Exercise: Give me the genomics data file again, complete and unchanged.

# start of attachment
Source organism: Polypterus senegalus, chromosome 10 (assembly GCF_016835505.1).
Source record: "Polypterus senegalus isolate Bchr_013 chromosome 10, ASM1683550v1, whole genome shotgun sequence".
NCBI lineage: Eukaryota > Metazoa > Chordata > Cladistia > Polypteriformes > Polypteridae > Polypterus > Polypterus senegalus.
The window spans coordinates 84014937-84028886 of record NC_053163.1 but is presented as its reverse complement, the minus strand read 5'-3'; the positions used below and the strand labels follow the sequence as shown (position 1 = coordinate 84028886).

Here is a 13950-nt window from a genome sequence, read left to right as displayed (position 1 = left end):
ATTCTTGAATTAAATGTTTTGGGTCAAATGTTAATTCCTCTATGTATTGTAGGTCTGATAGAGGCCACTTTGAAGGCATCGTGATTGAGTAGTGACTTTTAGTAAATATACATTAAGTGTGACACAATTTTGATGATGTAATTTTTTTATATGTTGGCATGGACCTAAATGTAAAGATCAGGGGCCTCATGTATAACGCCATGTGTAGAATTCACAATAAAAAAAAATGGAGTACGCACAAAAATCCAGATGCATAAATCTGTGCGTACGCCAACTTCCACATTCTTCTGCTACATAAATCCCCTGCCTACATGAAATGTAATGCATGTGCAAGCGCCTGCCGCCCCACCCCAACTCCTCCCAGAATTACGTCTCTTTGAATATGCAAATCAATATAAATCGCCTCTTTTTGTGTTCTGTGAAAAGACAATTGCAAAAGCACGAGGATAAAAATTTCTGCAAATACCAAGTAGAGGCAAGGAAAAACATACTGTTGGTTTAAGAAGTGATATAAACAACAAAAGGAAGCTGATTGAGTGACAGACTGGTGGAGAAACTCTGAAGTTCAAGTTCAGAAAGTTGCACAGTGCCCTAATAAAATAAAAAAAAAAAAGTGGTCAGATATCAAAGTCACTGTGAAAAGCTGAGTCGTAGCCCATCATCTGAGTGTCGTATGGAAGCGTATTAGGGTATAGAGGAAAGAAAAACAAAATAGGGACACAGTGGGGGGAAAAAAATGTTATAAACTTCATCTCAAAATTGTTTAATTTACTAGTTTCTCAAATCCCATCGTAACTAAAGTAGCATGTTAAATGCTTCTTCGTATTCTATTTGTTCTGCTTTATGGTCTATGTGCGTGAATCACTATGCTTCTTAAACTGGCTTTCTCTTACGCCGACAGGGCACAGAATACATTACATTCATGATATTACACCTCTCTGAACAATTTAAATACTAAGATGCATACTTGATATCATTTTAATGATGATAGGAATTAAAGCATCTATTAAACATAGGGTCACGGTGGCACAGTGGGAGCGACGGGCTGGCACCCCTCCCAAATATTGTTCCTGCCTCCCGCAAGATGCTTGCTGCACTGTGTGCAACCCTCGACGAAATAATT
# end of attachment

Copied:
Source organism: Polypterus senegalus, chromosome 10 (assembly GCF_016835505.1).
Source record: "Polypterus senegalus isolate Bchr_013 chromosome 10, ASM1683550v1, whole genome shotgun sequence".
NCBI lineage: Eukaryota > Metazoa > Chordata > Cladistia > Polypteriformes > Polypteridae > Polypterus > Polypterus senegalus.
The window spans coordinates 84014937-84028886 of record NC_053163.1 but is presented as its reverse complement, the minus strand read 5'-3'; the positions used below and the strand labels follow the sequence as shown (position 1 = coordinate 84028886).

Here is a 13950-nt window from a genome sequence, read left to right as displayed (position 1 = left end):
ATTCTTGAATTAAATGTTTTGGGTCAAATGTTAATTCCTCTATGTATTGTAGGTCTGATAGAGGCCACTTTGAAGGCATCGTGATTGAGTAGTGACTTTTAGTAAATATACATTAAGTGTGACACAATTTTGATGATGTAATTTTTTTATATGTTGGCATGGACCTAAATGTAAAGATCAGGGGCCTCATGTATAACGCCATGTGTAGAATTCACAATAAAAAAAAATGGAGTACGCACAAAAATCCAGATGCATAAATCTGTGCGTACGCCAACTTCCACATTCTTCTGCTACATAAATCCCCTGCCTACATGAAATGTAATGCATGTGCAAGCGCCTGCCGCCCCACCCCAACTCCTCCCAGAATTACGTCTCTTTGAATATGCAAATCAATATAAATCGCCTCTTTTTGTGTTCTGTGAAAAGACAATTGCAAAAGCACGAGGATAAAAATTTCTGCAAATACCAAGTAGAGGCAAGGAAAAACATACTGTTGGTTTAAGAAGTGATATAAACAACAAAAGGAAGCTGATTGAGTGACAGACTGGTGGAGAAACTCTGAAGTTCAAGTTCAGAAAGTTGCACAGTGCCCTAATAAAATAAAAAAAAAAAAGTGGTCAGATATCAAAGTCACTGTGAAAAGCTGAGTCGTAGCCCATCATCTGAGTGTCGTATGGAAGCGTATTAGGGTATAGAGGAAAGAAAAACAAAATAGGGACACAGTGGGGGGAAAAAAATGTTATAAACTTCATCTCAAAATTGTTTAATTTACTAGTTTCTCAAATCCCATCGTAACTAAAGTAGCATGTTAAATGCTTCTTCGTATTCTATTTGTTCTGCTTTATGGTCTATGTGCGTGAATCACTATGCTTCTTAAACTGGCTTTCTCTTACGCCGACAGGGCACAGAATACATTACATTCATGATATTACACCTCTCTGAACAATTTAAATACTAAGATGCATACTTGATATCATTTTAATGATGATAGGAATTAAAGCATCTATTAAACATAGGGTCACGGTGGCACAGTGGGAGCGACGGGCTGGCACCCCTCCCAAATATTGTTCCTGCCTCCCGCAAGATGCTTGCTGCACTGTGTGCAACCCTCGACGAAATAATT